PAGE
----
Barbara Bloomfield

SNCC, SCEF, 1964-1968, Mississippi, Kentucky
8634 Millman Place
Philadelphia, PA 19118
Phone: 215 247-9204

I went to Mississippi in the summer of 1964, after graduating from Temple Univ. Why? Strangely enough, there was a story in one of my mother's New Yorkers about the Freedom Summer Project which captured me. Also, my — umk — friend, Larry Rubin, a fellow Philadelphian, and student at Antioch, who was involved in the early stages of setting up the project at Holly Springs, and maybe some of the other locations as well. I was 21, turning 22 in December.

I was assigned to Marshall County, in the northwest corner of the state, about 40 miles south of Memphis. The project in Holly Springs was courageously sponsored by Rust College, a traditional Black teacher's college. Our first task was to sort through thousands of books that had been donated to the Freedom Summer project. They were stored in the basement of one of the buildings on campus. They had to be sorted by topic, and then boxed so they could be distributed to project centers throughout the state. Of course, we kept some for our library in Holly Springs.

Our project center was a house across the street from the campus on Rust Avenue. Ivanhoe Donaldson and Cleveland Sellers were our "chiefs" during the summer. They held staff meetings at 7 in the morning and made us sing Freedom Songs. Frank Ciecheorka, the illustrator of the "Realist Magazine" was there. So was Karen Kunstler, civil rights attorney William Kunstler's daughter. Among other volunteers were: Andie (?), Barbara Walker, Kathy Dahl, Bob Smith, Harriet Tanzman, Hardy Frye, Ananias McGhee, Ralph Featherstone, Alvin Pam, Pam (Chude) Allen, the dog N-, Aviva Futorian, Marjorie (M?) ... I'm sure other names will come to me. I hope I can come back and edit this posting.

I had volunteered to be a Freedom School teacher. The first thing I did with the teenagers in my class was have them read "Bontche Schveig" by Peretz, the story of an old Russian Jew so poor and so beaten down and so voiceless, that when he got to heaven and was joyfully welcomed by the angels, the only thing he could ask for was a buttered roll for breakfast every morning. (The Angels wept, the Devil laughed.) The story was in one of the books I had kept for our library. The kids told me that the only Jews they knew were shopkeepers in Memphis who would stand at the doorway of their shops and beckon to them to come in and shop.

All in all, I was pretty lost, though I must have made myself useful in some way. I was supposed to teach Black history, and I think I had volunteered to teach French, which I hadn't used since high school. James Foreman came through Holly Springs early in the summer, and started speaking to me in rapid French. I was pretty speechless. I had no teacher training, and didn't really know what to do with the kids, though I think there were a lot of undirected conversations about race, and segregation, and some history. Those kids taught me a lot more than I taught them, though I don't think I realized it at the time. They were living it. I guess they stayed with me through the summer, but I don't really remember much about what we did in our classes.

A few of the names I remember: Jewell, Charles Ira Pegues, Aurelia, Mrs. Lorsie Lee Jones. Aurelia Mitchell was the daughter of the President of Rust College. I was invited to dinner at their house one evening. I remember part of our discussion was a debate with Dr. Mitchell about the merits of socialism.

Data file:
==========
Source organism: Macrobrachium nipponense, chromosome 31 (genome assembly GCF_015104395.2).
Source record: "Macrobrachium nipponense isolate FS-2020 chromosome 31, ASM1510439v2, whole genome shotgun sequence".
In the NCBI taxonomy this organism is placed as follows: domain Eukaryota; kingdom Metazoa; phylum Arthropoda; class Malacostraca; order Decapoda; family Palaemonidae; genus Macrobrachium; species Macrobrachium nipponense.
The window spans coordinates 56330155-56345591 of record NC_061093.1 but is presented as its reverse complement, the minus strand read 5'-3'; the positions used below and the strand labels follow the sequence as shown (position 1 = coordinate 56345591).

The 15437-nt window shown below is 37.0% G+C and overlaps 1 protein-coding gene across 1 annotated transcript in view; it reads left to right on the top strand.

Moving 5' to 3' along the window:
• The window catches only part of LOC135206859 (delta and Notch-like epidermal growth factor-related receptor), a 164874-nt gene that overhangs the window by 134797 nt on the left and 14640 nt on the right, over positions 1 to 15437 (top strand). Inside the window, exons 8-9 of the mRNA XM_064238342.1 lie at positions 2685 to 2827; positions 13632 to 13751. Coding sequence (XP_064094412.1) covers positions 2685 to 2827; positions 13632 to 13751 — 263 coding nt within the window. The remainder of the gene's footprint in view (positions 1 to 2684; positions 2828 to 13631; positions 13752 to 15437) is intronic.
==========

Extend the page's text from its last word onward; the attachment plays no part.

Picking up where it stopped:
I got my first driver's license in Holly Springs. I had my driving test on a car that had been donated to the Freedom Summer by Bishop Pike (of San Francisco, I believe) a huge old-fashioned black vehicle with extra pull-out seats in back. (I m not very good with car brand names.) My tester from the county was a deputy sheriff. He put his hand on my knee, but fortunately, didn't follow up. That fabulous old car got us over rain-soaked muddy roads, and across 30-foot-deep gullies on bridges only inches wider than the car.

I actually stayed on after the summer was over — I'm surprised to remember that Ivanhoe invited me to — and went home to Philly in December.

The later months were better. I think by that time I had a little more confidence in myself, and worked on some interesting projects, like helping Black farmers get elected to the Agricultural Allotment boards that had been set up during the Depression, and helping Larry Rubin and the white Marshall County Sheriff "Flick" Ash, organize Black and white workers at a nearby brick factory into a union. The sheriff's brother worked at the factory. Larry, Barbara Walker and I went to Memphis to meet with the Hod Carrier's union. They came down to Holly Springs and led an organizing drive which succeeded in bringing in the union.

Larry, Barbara and I had lunch at a restaurant in Memphis. (Was it a Jewish deli?) The white waitress was incredibly rude to us. (Barbara W. is African American.) Instead of a tip, we left a big SNCC button, with black and white hands clasped.

Other things I was involved in that summer was to canvass in the neighborhoods to invite people to register to vote. To do that in Marshall County, they had to pass a literacy test by reading two or three clauses from the state constitution. Sometimes, we helped people memorize the clauses, because their literacy wasn't too high. The county had made available to us the clauses that had to be read. Why did they do that? Obviously, Marshall County wasn't the worst, most hostile, to our effort. It was adjacent to Tate County, which WAS one of the worst.

Of course, we were also organizing the Freedom Democratic Party including the "mock" election to demonstrate to the Democratic Party convention in Atlantic City the non-negotiable demand for the right to vote by Black people in MS. For some reason, I did not go to Atlantic City. I might have been sick. So, I missed that intense, historic battle.